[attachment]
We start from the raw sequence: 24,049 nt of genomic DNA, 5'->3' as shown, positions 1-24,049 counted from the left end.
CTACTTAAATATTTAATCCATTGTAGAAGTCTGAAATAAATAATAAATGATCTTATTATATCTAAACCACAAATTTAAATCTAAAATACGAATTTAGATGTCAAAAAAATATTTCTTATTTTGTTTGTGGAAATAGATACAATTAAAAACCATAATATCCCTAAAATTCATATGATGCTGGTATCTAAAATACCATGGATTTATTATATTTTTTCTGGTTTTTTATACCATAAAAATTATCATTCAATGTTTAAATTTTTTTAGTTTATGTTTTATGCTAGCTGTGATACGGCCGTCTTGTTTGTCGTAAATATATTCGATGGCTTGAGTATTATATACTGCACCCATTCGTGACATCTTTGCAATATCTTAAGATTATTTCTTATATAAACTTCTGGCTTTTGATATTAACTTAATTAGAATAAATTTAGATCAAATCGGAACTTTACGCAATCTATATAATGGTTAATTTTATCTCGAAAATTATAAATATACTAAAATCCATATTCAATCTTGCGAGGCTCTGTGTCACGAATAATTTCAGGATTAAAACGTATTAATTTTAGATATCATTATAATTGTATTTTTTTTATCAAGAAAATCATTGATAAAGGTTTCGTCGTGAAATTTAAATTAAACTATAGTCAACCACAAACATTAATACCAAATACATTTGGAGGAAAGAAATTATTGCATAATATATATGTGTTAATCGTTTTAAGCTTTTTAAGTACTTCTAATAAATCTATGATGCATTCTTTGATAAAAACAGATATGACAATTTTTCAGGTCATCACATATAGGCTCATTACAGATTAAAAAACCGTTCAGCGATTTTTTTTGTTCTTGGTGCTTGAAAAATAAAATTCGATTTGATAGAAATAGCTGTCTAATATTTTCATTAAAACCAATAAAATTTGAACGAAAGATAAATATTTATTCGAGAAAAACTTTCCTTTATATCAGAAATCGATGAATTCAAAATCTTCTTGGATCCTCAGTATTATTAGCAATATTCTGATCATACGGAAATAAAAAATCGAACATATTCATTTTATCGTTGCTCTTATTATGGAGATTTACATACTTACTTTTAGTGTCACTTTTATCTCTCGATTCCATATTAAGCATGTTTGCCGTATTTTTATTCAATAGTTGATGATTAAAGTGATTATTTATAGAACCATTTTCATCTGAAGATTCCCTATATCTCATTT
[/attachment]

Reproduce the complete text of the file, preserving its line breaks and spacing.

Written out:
We start from the raw sequence: 24,049 nt of genomic DNA, 5'->3' as shown, positions 1-24,049 counted from the left end.
CTACTTAAATATTTAATCCATTGTAGAAGTCTGAAATAAATAATAAATGATCTTATTATATCTAAACCACAAATTTAAATCTAAAATACGAATTTAGATGTCAAAAAAATATTTCTTATTTTGTTTGTGGAAATAGATACAATTAAAAACCATAATATCCCTAAAATTCATATGATGCTGGTATCTAAAATACCATGGATTTATTATATTTTTTCTGGTTTTTTATACCATAAAAATTATCATTCAATGTTTAAATTTTTTTAGTTTATGTTTTATGCTAGCTGTGATACGGCCGTCTTGTTTGTCGTAAATATATTCGATGGCTTGAGTATTATATACTGCACCCATTCGTGACATCTTTGCAATATCTTAAGATTATTTCTTATATAAACTTCTGGCTTTTGATATTAACTTAATTAGAATAAATTTAGATCAAATCGGAACTTTACGCAATCTATATAATGGTTAATTTTATCTCGAAAATTATAAATATACTAAAATCCATATTCAATCTTGCGAGGCTCTGTGTCACGAATAATTTCAGGATTAAAACGTATTAATTTTAGATATCATTATAATTGTATTTTTTTTATCAAGAAAATCATTGATAAAGGTTTCGTCGTGAAATTTAAATTAAACTATAGTCAACCACAAACATTAATACCAAATACATTTGGAGGAAAGAAATTATTGCATAATATATATGTGTTAATCGTTTTAAGCTTTTTAAGTACTTCTAATAAATCTATGATGCATTCTTTGATAAAAACAGATATGACAATTTTTCAGGTCATCACATATAGGCTCATTACAGATTAAAAAACCGTTCAGCGATTTTTTTTGTTCTTGGTGCTTGAAAAATAAAATTCGATTTGATAGAAATAGCTGTCTAATATTTTCATTAAAACCAATAAAATTTGAACGAAAGATAAATATTTATTCGAGAAAAACTTTCCTTTATATCAGAAATCGATGAATTCAAAATCTTCTTGGATCCTCAGTATTATTAGCAATATTCTGATCATACGGAAATAAAAAATCGAACATATTCATTTTATCGTTGCTCTTATTATGGAGATTTACATACTTACTTTTAGTGTCACTTTTATCTCTCGATTCCATATTAAGCATGTTTGCCGTATTTTTATTCAATAGTTGATGATTAAAGTGATTATTTATAGAACCATTTTCATCTGAAGATTCCCTATATCTCATTT